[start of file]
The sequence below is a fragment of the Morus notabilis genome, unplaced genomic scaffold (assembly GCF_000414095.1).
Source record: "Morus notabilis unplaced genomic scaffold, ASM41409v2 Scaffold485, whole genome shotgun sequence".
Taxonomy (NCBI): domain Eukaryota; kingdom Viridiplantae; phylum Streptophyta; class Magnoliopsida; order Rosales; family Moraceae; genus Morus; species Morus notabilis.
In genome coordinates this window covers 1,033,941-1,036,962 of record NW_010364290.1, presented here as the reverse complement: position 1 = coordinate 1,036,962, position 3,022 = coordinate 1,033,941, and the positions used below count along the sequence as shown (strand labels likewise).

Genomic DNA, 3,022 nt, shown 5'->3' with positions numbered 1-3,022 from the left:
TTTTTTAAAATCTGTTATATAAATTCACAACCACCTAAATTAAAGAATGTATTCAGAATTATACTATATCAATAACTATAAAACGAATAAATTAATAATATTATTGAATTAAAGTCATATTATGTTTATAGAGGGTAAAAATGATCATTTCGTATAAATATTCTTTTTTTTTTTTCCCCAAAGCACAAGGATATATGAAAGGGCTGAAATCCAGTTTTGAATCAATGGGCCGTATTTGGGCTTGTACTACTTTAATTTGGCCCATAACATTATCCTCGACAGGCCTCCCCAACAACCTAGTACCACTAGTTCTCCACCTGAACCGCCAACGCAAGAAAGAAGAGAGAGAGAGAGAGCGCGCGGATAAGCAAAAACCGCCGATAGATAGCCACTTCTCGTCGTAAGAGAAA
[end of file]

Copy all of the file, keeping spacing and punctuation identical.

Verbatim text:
The sequence below is a fragment of the Morus notabilis genome, unplaced genomic scaffold (assembly GCF_000414095.1).
Source record: "Morus notabilis unplaced genomic scaffold, ASM41409v2 Scaffold485, whole genome shotgun sequence".
Taxonomy (NCBI): domain Eukaryota; kingdom Viridiplantae; phylum Streptophyta; class Magnoliopsida; order Rosales; family Moraceae; genus Morus; species Morus notabilis.
In genome coordinates this window covers 1,033,941-1,036,962 of record NW_010364290.1, presented here as the reverse complement: position 1 = coordinate 1,036,962, position 3,022 = coordinate 1,033,941, and the positions used below count along the sequence as shown (strand labels likewise).

Genomic DNA, 3,022 nt, shown 5'->3' with positions numbered 1-3,022 from the left:
TTTTTTAAAATCTGTTATATAAATTCACAACCACCTAAATTAAAGAATGTATTCAGAATTATACTATATCAATAACTATAAAACGAATAAATTAATAATATTATTGAATTAAAGTCATATTATGTTTATAGAGGGTAAAAATGATCATTTCGTATAAATATTCTTTTTTTTTTTTCCCCAAAGCACAAGGATATATGAAAGGGCTGAAATCCAGTTTTGAATCAATGGGCCGTATTTGGGCTTGTACTACTTTAATTTGGCCCATAACATTATCCTCGACAGGCCTCCCCAACAACCTAGTACCACTAGTTCTCCACCTGAACCGCCAACGCAAGAAAGAAGAGAGAGAGAGAGAGCGCGCGGATAAGCAAAAACCGCCGATAGATAGCCACTTCTCGTCGTAAGAGAAA